Clothes moths - Identification and control

Clothes moth traps and moth bags is recommended for the prevention and control of clothes moths:

What are clothes moths?

Clothes moth is a generic term for all moths that attack clothing and textiles. This group differs from food millswhich primarily attacks food.

In Denmark, clothing mills are limited to the clothes moths and the fur trapswhich can rightly be called the "true clothes moths", and to a lesser extent seed millswhich can attack textiles, plant materials and some animal materials.

However, it is actually the moth larvae - and not the adult moths - that cause the damage to clothing and textiles. Clothes moth larvae generally feed on animal textiles, but clothes moth larvae can also feed on plastics or plant textiles. Seed moth caterpillars primarily feed on dry foods, but can also feed on textiles.

Clothes moth caterpillars feed on textiles from the time they hatch from their eggs until they pupate.

The clothes moth is one of the 'true clothes moths'

Clothes moth

The fur moth is one of the 'true clothes moths'

Fur moth

Seed moth is a food moth that can attack clothing and other textiles

Frog moth


Fighting clothes moths

If you've discovered moths in your home and don't know what species they are, you can find out in our article on moth species. The article also contains references to further information on controlling the individual moth species.


Clothes moths and fur moths

Clothes moths and fur moths are controlled in almost the same way, as they both feed on textiles. The control itself is basically about removing their eggs and larvae from the infested textiles. However, to be on the safe side, you should also clean any textiles that have been stored with the infested textiles.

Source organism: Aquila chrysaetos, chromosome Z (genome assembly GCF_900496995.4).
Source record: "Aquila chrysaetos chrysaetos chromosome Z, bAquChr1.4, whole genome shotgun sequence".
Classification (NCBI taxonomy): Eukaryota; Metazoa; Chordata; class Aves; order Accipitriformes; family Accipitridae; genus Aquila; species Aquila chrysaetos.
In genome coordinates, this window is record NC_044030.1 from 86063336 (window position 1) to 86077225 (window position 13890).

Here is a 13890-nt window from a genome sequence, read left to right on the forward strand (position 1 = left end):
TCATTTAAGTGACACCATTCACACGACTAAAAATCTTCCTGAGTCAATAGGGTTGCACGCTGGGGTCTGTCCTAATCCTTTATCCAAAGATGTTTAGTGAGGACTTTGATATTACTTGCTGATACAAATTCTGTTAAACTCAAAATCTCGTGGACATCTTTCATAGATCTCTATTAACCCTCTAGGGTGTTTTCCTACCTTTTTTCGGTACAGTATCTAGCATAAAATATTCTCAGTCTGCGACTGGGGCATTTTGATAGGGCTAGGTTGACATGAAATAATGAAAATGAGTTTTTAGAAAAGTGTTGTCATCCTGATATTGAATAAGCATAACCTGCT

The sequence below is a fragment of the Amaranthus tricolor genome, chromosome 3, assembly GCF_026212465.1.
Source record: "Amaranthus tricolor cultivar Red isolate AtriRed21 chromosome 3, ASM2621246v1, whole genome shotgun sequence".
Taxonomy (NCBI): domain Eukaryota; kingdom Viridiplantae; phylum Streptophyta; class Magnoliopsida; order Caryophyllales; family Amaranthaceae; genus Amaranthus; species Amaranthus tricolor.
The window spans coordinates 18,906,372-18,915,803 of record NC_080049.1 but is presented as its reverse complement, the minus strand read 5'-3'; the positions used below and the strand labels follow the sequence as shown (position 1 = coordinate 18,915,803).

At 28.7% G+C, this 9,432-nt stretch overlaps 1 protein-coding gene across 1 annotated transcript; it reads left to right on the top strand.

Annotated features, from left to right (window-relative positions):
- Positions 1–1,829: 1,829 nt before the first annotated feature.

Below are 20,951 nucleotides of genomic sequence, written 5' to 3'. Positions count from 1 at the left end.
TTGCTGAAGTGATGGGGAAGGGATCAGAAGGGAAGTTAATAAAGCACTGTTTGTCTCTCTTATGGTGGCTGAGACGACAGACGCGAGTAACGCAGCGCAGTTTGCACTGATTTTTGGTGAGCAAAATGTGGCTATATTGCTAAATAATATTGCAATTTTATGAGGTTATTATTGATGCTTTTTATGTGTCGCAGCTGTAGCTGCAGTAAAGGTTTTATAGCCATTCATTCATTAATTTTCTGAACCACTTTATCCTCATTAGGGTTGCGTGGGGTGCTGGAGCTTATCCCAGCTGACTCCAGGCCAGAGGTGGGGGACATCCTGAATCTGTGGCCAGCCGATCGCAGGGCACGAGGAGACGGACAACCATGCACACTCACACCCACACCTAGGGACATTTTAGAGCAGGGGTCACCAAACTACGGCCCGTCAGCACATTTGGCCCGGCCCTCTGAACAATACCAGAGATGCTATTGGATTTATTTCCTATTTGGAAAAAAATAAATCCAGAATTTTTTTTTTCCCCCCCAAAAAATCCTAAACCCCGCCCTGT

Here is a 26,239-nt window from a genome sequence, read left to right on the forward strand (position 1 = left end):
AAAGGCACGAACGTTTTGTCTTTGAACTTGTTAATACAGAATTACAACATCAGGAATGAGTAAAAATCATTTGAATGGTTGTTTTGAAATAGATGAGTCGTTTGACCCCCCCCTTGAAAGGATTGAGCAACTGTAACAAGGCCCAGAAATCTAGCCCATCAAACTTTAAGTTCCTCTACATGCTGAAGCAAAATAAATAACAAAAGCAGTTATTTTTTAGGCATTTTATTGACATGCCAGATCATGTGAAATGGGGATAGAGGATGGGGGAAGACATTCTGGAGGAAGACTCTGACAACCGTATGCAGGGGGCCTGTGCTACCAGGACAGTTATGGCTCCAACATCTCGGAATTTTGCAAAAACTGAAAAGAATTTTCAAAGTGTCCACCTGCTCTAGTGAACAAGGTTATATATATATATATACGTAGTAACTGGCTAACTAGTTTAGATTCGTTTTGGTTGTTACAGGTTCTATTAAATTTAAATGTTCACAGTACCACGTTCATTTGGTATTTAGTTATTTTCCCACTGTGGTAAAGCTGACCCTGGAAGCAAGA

The eggs and larvae can be killed by washing, dry cleaning, freezing or heating clothes. You can read more about how to combat clothes moth here and fur moth here.


Frog moth

Seed moth larvae usually feed on plant materials (unlike clothes moths and fur moths), but can also attack clothing and other textiles as well as some animal materials.

If seed moths have infested clothing, remove their eggs and larvae from clothing and check all dry foods for their presence. You can read more about seed moth control here.


Recommended products

If you are infested with clothes moths, we recommend the clothes moth trap and moth bags below:

We recommend these moth bags as they are effective and environmentally friendly - note 1) that despite its name, the clothes moth trap can be used against all clothes moths, and 2) that one variant of the moth bags is for closets, while the other is for drawers

Remember to dry clean or wash all infested textiles before using the moth bags. Also remember to clean cupboards and drawers by vacuuming thoroughly before using the bags.


Which textiles are affected?

Exactly which textiles the clothes moths feed on depends on the species of larvae, but in some cases, food scarcity or availability can also influence the damage; for example, larvae that only feed on animal textiles may gnaw through artificial fabrics to gain access to the animal textiles. Similarly, they may eat textile blends such as half wool/half cotton and the like.

  • Textiles and products of animal origin that are commonly attacked include: wool, silk, fur, hair, feathers, down, leather and more.
  • Plant-based textiles that are commonly attacked include: cotton, linen, sisal, hemp and others.

In practice, the following are often attacked by clothes moths:

  • Clothes in closets - especially clothes made from animal textiles, unclean clothes and clothes that are not worn often
  • Carpets, curtains, upholstery and other home textiles
  • Bedding, linen, towels, tablecloths, cloth napkins, etc.

In addition, clothes moths prefer dirty textiles such as laundry, discarded work clothes, etc. that contain body oils. This is because the moths don't drink water, but instead get their moisture from the dirt in the clothes. Although clothes moths prefer textiles of animal origin, they can infest impure synthetic or plant-based textiles purely because of the moisture in the impurities in the textiles.